I’ve been eagerly anticipating the arrival of the new disc from New York City’s Pilfers for months, and I’m glad to say that it was well worth the wait! Chawalaleng is a logical yet surprising progression from their self-released debut, taking their distinctive, original, and heavy ska sound to the next level. The result is an accessible and exciting record that could single-handedly reignite mainstream interest in ska-oriented music, and one of the more compelling releases to make it’s way to my ears this year.

I was a little surprised by the overall darker feel of Chawalaleng . Where the band’s debut was anthemic and explosive, this record is heavier and more atmospheric. There’s a definite weight to most of the album, a density that would ordinarily be more at home on a metal or industrial record than in ska music, but somehow, Pilfers make it work. “Mr. Exploita” slithers along like a snake on the back of Anna Milat-Meyer’s wicked bassline and Coolie Ranx’s magnetic vocals, while “Why” has a sinister and sexy vibe that hypnotizes the listener the same way a vampire uses his gaze to seduce a nubile young female victim. Likewise Milat-Meyer’s bass drives the downright spooky title track, which features Vinny Nobile’s ever-masterful trombone work.

That’s not to say that the whole record is dark, though. “What’s New (Here We Go Again)” has a poppy, almost 2 Tone flavor sure to get the dance floors moving, and tracks like “Agua” and “Choose Life” have that old shout-along flavor. “Lay” marries the anthemic qualities to Pantera-worthy guitar riffs and an truly unusual bridge, and “Skungle” is dancehall riddims contrasted with more metallic guitar courtesy of Nick Bacon.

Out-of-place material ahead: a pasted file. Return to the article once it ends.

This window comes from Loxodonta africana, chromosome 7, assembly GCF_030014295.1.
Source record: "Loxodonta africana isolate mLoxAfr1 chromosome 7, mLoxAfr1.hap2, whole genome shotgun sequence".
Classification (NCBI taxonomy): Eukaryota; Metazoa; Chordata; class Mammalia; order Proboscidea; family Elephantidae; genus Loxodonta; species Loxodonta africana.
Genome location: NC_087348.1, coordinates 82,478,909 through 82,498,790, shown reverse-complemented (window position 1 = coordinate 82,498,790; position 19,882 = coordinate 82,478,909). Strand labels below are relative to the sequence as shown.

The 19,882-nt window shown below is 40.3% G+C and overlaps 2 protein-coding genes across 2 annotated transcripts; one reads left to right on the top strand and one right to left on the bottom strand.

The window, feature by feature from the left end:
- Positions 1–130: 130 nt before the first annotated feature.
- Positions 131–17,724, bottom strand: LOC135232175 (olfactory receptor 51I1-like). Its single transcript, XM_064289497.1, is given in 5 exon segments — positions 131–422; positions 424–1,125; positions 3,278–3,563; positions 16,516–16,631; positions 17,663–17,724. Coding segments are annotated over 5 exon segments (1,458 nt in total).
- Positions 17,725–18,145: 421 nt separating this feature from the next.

A few tracks from the self-released debut also resurface here, in all-new, all different versions. “Climbing” gets a darker, heavier groove with some cool vocal effects, while “Saga” brings Vinny’s vocals to the foreground for a poppier feel, and “Hypnotized” gets a downright spooky bridge to go with it’s chugga-chugga guitars and malevolent trombone. I was also pleasantly surprised at the inclusion of “Legal Shot Pam Pam,” a song Coolie was performing in embryonic form with the Toasters years ago. It’s a definite highlight of this record, with Coolie’s inimitable toasting and the addition of a Blondie-esque guitar line and a “street” feel that would be right at home on a Lucious Jackson record.

Overall, Chawalaleng would be a worthwhile collection to any record collection. Once again, Pilfers marry the best elements of a variety of music to create a sound all their own, without losing the ska roots. Even if you’re not a ska fan, I’d urge you to check this one out — I’m certain you’ll find something of interest, no matter what your tastes.

Mojo Records, 1453 14th Street, Box 284, Santa Monica, CA 90404; http://www.pilfers.com

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